Cleric: Muslims have role in relationship building
Sunday, January 16, 2011
DETROIT (AP) — The cleric who became the public face of efforts to build an Islamic center near ground zero in New York began a national speaking tour Saturday night by urging Muslims to help “depoliticize” their faith and play a role in shaping relationships with America.
Feisal Abdul Rauf began his tour to inspire “interfaith understanding” in Detroit, saying Islam should be seen as an American religion “not an alien religion.” The Detroit area is home to the largest Muslim population in North America.
The imam told about 400 people at a diversity forum sponsored by the Council of Islamic Organizations of Michigan and the Islamic Society of North America that the backlash against Islam that arose from the New York City mosque plan was “triggered by a mix of race, religion and politics in America.”
“Our role now is to depoliticize our faith,” he said, adding that Islam must not be used as a wedge between Democrats and Republicans or political ideals anywhere in the world.
“What we do here in America, brothers and sisters, is watched by the world,” Rauf said. “We have to find ways to make sure who we are and what we represent becomes a recipe for healing.”
Rauf is viewed as a moderate Muslim and has spent much of his life preaching religious tolerance and the need for people of different faiths to work together. Until this week, he had been helping lead the effort to build an Islamic center about two blocks from where the World Trade Center once stood.
The nonprofit group behind the mosque plan announced Friday that his role in the project was being reduced, saying it supported Rauf’s work but needed someone to be available locally to build a congregation. Rauf will remain on the Islamic center’s board and continue to be involved in the project.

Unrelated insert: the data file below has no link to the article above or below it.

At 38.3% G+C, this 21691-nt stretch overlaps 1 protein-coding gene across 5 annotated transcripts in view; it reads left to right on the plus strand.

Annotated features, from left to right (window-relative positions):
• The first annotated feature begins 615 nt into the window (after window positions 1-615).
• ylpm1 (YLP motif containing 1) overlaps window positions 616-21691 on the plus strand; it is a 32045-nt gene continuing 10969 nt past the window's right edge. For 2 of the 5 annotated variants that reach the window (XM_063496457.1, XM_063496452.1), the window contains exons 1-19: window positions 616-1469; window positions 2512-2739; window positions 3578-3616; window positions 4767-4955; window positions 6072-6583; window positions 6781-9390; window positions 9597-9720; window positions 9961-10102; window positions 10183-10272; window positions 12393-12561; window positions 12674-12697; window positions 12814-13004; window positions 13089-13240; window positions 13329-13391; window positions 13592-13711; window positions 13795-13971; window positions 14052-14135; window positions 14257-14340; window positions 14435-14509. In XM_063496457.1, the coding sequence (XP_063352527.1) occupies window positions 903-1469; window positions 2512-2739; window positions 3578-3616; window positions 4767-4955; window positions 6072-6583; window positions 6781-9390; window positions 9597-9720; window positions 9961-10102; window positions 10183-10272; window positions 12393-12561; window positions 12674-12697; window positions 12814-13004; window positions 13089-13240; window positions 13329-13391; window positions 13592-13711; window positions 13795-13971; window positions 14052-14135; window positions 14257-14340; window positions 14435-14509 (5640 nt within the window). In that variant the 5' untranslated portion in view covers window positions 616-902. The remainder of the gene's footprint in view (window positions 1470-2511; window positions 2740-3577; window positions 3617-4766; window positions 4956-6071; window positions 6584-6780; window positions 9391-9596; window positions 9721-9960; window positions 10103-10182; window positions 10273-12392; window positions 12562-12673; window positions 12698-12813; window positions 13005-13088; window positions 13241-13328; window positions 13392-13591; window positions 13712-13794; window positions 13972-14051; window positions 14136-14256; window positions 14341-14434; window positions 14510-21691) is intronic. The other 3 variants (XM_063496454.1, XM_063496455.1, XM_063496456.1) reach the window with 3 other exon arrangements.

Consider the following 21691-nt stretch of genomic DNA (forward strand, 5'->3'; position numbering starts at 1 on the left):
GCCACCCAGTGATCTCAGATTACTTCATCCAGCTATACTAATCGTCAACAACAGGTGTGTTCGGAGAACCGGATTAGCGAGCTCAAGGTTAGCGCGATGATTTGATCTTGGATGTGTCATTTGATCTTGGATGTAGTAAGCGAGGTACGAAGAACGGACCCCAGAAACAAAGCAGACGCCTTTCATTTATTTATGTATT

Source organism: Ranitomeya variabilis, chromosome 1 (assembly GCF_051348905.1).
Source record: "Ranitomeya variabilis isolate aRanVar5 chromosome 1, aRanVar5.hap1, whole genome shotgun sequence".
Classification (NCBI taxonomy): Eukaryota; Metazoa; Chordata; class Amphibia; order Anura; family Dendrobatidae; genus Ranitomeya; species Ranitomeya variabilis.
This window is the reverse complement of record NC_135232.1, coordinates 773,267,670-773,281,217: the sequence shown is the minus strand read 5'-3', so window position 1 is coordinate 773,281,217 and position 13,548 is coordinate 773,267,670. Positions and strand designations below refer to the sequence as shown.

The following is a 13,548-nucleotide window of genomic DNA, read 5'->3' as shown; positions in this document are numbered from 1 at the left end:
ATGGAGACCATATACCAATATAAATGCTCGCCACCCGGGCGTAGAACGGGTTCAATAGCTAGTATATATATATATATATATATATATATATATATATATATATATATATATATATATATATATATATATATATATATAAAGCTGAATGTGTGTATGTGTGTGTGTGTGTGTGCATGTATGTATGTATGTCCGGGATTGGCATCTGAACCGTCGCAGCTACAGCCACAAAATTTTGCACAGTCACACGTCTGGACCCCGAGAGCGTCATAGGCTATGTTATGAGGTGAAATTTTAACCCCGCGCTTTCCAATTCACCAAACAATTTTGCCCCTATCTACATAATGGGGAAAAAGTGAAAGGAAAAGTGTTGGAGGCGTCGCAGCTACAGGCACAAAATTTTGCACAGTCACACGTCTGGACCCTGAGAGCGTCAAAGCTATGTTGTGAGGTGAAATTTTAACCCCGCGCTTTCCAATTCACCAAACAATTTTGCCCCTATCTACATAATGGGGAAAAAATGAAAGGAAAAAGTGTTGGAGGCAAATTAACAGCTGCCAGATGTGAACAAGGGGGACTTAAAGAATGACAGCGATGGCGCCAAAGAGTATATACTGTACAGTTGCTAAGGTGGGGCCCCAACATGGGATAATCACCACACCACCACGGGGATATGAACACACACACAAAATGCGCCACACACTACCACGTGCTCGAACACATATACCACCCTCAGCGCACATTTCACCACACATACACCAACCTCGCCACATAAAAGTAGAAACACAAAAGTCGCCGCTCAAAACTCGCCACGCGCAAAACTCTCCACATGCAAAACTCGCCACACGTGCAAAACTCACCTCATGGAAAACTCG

Rauf became the target of criticism last summer when details of a plan to replace a closed discount clothing shop with a 13- to 16-story Islamic center were made public. Plans called for the building to house athletic facilities, a day care center, art galleries, an auditorium, a Sept. 11 memorial and a prayer space to fit a congregation of about 1,000.
Opponents have called its location insensitive and offensive to families of victims of the terrorist attacks and demanded the project be moved to another location, but supporters said religious freedom should be protected.
Park51, the nonprofit group controlled by the developer of the Islamic center, announced Friday that Shaykh Abdallah Adhami would serve as a new senior adviser to lead religious programming in Rauf’s absence.
“The Muslim community felt that Feisal was the perfect representative for it,” said Shahla Khan, a 24-year-old graduate student at the University of Michigan. Replacing him “is not going to stop the project,” she added. “There is so much passion behind it.”
Naajiah Muhammad, a Sunni from Detroit, said Rauf’s message was needed and anyone opposing the proposed center in New York City will come to understand its true intent.
“I’m sure the overall message in the end will be for the good,” said Muhammad, 52. “Hopefully, we can work together and do interfaith healing.”
Saturday’s forum was part of a celebration of the Dr. Martin Luther King Jr. holiday. The event, titled “Realizing the Dream: Finding Strength Through Diversity,” focused on the importance of respect within the Muslim community.
Rauf’s tour itinerary also includes stops in Chicago, Washington and San Antonio, and Rauf plans to speak at Harvard, Georgetown, Yale and the University of North Carolina. He said the tour will likely end in April.